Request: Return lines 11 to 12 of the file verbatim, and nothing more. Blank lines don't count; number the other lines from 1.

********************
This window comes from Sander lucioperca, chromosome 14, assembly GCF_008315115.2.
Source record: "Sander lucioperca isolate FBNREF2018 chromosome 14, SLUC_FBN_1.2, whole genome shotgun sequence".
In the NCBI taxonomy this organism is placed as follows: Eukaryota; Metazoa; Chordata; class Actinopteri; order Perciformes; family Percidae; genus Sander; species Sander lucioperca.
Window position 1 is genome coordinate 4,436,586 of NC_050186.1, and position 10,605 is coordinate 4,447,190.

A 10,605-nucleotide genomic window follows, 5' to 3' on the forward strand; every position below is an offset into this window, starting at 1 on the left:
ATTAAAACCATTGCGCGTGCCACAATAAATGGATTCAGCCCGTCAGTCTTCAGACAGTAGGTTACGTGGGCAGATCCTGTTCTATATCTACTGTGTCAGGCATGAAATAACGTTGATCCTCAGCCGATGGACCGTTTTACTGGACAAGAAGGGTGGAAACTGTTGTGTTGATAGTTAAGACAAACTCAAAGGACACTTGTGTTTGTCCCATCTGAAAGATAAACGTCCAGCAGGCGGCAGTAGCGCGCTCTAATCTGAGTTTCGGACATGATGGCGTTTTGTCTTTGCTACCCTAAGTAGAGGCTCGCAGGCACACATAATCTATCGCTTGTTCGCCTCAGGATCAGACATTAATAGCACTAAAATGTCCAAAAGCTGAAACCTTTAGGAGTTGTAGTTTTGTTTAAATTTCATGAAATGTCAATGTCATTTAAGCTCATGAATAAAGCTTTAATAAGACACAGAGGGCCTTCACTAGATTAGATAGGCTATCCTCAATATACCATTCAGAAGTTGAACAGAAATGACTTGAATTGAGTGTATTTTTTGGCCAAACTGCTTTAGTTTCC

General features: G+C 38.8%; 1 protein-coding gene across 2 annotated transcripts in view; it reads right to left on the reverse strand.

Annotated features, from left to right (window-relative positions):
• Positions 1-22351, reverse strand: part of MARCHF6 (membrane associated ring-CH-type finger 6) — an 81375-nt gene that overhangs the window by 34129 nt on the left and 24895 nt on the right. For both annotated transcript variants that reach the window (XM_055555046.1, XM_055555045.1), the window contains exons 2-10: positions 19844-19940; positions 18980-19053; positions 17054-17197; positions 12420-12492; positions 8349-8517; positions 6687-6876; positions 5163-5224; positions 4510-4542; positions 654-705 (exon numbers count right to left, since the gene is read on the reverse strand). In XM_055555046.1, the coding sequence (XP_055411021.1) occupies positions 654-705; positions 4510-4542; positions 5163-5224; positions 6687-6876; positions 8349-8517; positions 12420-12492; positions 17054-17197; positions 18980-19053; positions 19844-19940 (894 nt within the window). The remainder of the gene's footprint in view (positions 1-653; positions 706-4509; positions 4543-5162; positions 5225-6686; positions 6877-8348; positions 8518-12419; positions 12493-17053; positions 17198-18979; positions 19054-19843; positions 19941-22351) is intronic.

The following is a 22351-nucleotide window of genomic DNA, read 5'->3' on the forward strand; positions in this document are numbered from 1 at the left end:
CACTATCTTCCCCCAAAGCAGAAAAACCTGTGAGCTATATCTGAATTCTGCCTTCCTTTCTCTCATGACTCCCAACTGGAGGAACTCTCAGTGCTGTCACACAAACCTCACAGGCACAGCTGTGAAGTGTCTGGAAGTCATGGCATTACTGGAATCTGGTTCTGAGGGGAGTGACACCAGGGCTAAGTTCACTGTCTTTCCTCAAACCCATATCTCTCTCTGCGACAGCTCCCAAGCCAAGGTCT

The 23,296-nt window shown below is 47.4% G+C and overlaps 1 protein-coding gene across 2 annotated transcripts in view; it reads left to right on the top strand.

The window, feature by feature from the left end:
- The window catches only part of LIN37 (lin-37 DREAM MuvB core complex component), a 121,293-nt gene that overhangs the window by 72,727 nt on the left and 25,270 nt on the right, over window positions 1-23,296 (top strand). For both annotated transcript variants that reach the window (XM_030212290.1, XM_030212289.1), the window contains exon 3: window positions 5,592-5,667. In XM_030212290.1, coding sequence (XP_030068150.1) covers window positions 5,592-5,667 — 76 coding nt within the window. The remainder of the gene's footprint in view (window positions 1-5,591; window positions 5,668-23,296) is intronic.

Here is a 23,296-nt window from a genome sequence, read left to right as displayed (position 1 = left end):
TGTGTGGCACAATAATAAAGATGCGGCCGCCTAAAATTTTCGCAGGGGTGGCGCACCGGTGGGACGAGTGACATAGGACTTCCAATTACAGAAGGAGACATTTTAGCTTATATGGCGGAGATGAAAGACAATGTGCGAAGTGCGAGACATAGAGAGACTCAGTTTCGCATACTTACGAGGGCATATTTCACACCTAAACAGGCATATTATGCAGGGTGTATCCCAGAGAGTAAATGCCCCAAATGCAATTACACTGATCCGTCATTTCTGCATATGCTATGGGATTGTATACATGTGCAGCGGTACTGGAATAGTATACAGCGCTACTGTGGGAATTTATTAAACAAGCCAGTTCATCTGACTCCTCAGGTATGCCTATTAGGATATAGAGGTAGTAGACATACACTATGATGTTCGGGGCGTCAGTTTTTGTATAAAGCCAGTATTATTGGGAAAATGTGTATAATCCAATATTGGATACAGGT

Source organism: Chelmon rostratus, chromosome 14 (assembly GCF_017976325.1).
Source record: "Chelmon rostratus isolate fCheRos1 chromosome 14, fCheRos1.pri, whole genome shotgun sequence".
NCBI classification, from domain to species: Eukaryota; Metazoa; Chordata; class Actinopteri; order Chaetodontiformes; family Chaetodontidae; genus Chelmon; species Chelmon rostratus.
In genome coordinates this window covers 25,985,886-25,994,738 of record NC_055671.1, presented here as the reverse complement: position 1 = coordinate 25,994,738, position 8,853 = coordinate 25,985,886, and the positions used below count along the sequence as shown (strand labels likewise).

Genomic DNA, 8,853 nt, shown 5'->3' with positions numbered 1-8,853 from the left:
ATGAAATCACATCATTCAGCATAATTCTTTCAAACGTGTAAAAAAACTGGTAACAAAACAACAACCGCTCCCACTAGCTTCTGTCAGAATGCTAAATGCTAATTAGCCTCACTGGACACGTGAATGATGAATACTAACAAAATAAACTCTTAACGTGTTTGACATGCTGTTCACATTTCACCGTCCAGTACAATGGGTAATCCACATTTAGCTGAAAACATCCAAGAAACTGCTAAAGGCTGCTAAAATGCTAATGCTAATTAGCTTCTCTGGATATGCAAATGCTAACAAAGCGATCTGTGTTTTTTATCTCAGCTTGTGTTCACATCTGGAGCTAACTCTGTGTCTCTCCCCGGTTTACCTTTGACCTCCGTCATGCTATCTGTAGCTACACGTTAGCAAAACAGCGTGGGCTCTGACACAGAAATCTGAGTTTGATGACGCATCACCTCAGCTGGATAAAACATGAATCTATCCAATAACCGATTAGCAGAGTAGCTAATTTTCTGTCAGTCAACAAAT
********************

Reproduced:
CACTATCTTCCCCCAAAGCAGAAAAACCTGTGAGCTATATCTGAATTCTGCCTTCCTTTCTCTCATGACTCCCAACTGGAGGAACTCTCAGTGCTGTCACACAAACCTCACAGGCACAGCTGTGAAGTGTCTGGAAGTCATGGCATTACTGGAATCTGGTTCTGAGGGGAGTGACACCAGGGCTAAGTTCACTGTCTTTCCTCAAACCCATATCTCTCTCTGCGACAGCTCCCAAGCCAAGGTCT

The 23,296-nt window shown below is 47.4% G+C and overlaps 1 protein-coding gene across 2 annotated transcripts in view; it reads left to right on the top strand.